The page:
Two weeks ago, HBO began screening a five-part series on Monday nights on the Chernobyl nuclear power facility (NPF) accident, which occurred more than 30 years ago on April 26, 1986.
The series focuses predominately on events leading to the accident, the scientific, social and political environments in the Soviet Union at that time and, to a lesser degree, on immediate and long-term medical consequences. The series is strong on the former, but weaker on the latter.
Although the producer and writers have made considerable effort to present a factual account of the accident and its consequences, much of how the story unfolds is fictionalized.
I have no problem with fictionalization. Having tried my hand (entirely unsuccessfully) at screen writing, I am sympathetic to the need to make a story interesting and engaging. Talking heads are OK for Meet the Press, but not for a 5-hour mini-series, especially if you need people to tune-in (perhaps log-in is more accurate today) every Monday for three more weeks to the show and not the local baseball game. This is not the place for complexity or nuance.
My goal in this guest editorial series is to give readers of The Cancer Letter a more nuanced view of what happened, emphasizing the immediate and long-term medical consequences of the Chernobyl NPF accident.
First, I should explain my involvement in the Chernobyl NPF accident. I met Mikhail Gorbachev before April 1986, mostly in passing at the frequent funerals for Soviet ex-general secretaries, including Yuri Andropov and Konstantin Chernenko (who we tried unsuccessfully to get to UCLA for a kidney transplant). I learned of the accident on May 1, when radiation detectors in Sweden traced the source of a radioactive plume to Chernobyl.
Knowing the limited resources available to my Soviet colleagues to deal effectively with an event of this magnitude, I contacted Mr. Gorbachev through Armand Hammer, offering my help and that of my colleagues at the International Bone Marrow Transplant Registry (now the Centre for International Blood and Marrow Research).
Anatoly Dobrynin, Soviet ambassador to the U.S., called me the next day, asking me to come immediately to Moscow. Two weeks later, I recruited two UCLA colleagues (Paul Teraski and Richard Champlin) and one colleague from the Weizmann Institute in Israel (Yair Reisner) to help.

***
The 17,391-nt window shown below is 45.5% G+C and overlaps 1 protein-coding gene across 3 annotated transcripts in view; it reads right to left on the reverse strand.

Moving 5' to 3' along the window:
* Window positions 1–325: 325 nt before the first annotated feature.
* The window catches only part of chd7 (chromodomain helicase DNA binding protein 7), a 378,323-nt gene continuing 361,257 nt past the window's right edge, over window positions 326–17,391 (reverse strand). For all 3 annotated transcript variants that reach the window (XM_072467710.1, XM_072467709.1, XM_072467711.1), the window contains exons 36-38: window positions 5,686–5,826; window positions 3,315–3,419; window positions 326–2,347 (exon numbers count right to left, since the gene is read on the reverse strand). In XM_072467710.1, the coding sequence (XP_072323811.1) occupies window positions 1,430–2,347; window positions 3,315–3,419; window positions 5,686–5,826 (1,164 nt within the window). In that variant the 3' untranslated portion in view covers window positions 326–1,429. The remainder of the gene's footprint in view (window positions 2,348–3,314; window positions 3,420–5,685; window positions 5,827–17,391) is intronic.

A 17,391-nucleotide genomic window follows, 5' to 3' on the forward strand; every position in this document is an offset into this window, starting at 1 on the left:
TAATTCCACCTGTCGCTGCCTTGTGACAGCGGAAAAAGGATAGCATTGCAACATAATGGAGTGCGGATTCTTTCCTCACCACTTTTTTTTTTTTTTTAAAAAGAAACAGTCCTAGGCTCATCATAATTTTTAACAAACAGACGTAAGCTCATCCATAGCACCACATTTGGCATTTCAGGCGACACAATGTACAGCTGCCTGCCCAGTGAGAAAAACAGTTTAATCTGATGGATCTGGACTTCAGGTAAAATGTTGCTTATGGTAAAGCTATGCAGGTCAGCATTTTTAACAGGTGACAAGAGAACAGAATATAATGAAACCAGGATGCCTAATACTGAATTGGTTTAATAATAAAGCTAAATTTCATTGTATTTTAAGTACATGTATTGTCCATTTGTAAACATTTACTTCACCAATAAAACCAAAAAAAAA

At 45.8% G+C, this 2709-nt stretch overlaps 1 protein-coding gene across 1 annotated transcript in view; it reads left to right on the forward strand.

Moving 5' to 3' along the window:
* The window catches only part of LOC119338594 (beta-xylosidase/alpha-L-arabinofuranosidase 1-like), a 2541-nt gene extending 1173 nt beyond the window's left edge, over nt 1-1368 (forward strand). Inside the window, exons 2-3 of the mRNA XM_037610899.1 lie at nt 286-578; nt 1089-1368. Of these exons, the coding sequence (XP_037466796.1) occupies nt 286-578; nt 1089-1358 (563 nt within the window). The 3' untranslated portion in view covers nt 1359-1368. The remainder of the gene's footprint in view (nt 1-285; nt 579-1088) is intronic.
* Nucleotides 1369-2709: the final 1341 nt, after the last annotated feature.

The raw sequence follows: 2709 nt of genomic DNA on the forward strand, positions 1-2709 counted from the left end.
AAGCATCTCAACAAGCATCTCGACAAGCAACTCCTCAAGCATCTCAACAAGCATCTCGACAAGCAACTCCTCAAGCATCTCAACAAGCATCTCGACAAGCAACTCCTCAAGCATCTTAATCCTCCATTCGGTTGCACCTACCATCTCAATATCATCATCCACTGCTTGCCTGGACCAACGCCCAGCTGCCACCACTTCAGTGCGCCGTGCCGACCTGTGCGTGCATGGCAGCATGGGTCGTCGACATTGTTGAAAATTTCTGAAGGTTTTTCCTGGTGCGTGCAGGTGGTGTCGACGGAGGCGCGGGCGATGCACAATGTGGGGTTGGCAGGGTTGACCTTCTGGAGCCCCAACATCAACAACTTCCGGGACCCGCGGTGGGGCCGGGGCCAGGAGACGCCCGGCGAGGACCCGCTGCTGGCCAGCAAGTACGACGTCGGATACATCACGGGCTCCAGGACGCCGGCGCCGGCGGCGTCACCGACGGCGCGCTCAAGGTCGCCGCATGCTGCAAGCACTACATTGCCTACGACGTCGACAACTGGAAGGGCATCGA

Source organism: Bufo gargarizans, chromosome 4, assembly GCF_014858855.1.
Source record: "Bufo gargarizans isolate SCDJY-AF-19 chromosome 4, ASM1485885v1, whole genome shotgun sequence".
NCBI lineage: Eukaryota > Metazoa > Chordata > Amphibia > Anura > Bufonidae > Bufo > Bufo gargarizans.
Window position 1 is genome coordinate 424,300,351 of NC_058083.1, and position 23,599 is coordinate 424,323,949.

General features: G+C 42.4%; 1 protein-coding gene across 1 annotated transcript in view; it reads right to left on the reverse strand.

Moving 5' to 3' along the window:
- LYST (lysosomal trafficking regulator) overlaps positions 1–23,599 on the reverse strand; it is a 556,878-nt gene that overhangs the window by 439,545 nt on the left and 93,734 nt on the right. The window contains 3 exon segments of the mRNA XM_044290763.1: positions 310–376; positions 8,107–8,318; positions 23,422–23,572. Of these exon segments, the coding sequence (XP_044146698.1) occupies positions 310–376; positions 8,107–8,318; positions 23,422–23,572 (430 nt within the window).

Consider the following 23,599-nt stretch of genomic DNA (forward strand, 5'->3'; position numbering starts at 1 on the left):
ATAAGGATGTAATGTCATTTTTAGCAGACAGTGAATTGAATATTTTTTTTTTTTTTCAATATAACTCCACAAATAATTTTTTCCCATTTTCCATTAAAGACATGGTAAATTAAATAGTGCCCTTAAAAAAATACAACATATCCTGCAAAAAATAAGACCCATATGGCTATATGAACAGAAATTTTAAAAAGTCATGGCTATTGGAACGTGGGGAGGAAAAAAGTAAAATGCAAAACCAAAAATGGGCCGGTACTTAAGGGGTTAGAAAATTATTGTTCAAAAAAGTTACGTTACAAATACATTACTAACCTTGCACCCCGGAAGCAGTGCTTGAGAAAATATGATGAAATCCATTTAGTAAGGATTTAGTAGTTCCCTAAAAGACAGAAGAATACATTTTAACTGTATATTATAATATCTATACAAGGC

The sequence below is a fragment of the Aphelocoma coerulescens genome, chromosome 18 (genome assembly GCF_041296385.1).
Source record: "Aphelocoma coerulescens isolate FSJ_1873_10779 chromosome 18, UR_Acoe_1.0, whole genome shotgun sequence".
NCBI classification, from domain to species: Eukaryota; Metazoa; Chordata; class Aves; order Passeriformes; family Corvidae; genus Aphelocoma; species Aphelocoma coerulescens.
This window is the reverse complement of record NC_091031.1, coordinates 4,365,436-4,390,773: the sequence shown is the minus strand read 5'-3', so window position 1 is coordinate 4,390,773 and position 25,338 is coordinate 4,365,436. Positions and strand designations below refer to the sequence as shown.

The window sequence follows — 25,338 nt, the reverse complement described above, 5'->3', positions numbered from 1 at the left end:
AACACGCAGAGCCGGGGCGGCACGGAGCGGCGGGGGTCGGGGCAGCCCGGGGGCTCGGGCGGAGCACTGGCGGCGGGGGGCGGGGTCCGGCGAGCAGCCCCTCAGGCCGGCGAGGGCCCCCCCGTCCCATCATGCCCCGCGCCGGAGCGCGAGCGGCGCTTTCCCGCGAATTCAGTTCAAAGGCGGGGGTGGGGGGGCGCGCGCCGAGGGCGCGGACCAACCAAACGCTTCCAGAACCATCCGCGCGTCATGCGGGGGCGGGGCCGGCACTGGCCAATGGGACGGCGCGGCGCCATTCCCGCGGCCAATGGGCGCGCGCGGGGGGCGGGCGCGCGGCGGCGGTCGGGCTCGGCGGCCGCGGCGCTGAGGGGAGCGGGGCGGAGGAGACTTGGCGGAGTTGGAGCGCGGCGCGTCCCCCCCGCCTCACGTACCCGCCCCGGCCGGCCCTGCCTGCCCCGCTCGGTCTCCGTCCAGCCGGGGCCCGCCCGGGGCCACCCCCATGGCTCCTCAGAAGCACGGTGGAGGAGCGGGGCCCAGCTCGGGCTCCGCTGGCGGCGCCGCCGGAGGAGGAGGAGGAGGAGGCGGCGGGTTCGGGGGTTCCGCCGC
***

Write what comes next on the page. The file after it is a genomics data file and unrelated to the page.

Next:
I spent the following two years mostly in the Soviet Union, working with my colleagues at the Institute for Biophysics and Clinical Hospital 6, dealing with a bit more than 200 persons with acute radiation exposures. In the subsequent 30-plus years, I have been involved in several studies of the long-term medical consequences of the accident—initially in the ex-Soviet Union, and later in the Russian Federation, Ukraine and Belorussia; more details as the series progresses.
How did the accident happen?
Without going too deeply into technical details, let me explain:
First, it’s important to understand the Chernobyl reactor, called an RBMK-type reactor, is rather different from U.S. and European reactors. The reactor core is huge, over 10 times larger.
More importantly, although it uses pressurized water as the coolant, it uses graphite rather than water as the neutron moderator. U.S. and EU regulators rejected this design because of several important safety concerns.
The operators of Reactor 4 at the Chernobyl complex were conducting a power-down exercise, ironically, a safety exercise. The idea is to see how long the pumps, which circulate the coolant (water), will operate after power is lost. Unfortunately, RBMK reactors are highly unstable at low power, because of the control rod design and positive void coefficient, factors that accelerate the nuclear chain reaction and power output if the reactors lose cooling water.
Fissioning the nuclear fuel (235-uranium) in the core of a reactor produces tremendous amounts of heat energy, which is used to convert water to steam used to turn turbines and produce electricity.
Next, the steam is cooled in a pond, river, or ocean and recycled to the reactor. If the reactor core is not cooled, the nuclear fuel which is contained in many zirconium rods will melt (a meltdown). Because cooling is essential, all NPFs have redundant systems to supply electricity to the pumps, which circulate the coolant.
First, there is the electricity generated by turbines at the NPF.
Second, NPFs are connected to the electricity grid so they can import electricity produced off-site at other generating facilities.
Third, should all else fail, there are on-site diesel fuel-driven generators (like some home versions people have) designed to kick-in if options 1 and 2 fail. It’s worth emphasizing no amount of redundancy is foolproof. Witness the Fukushima-Daiichi NPF accident in 2011, where the three systems failed synchronously.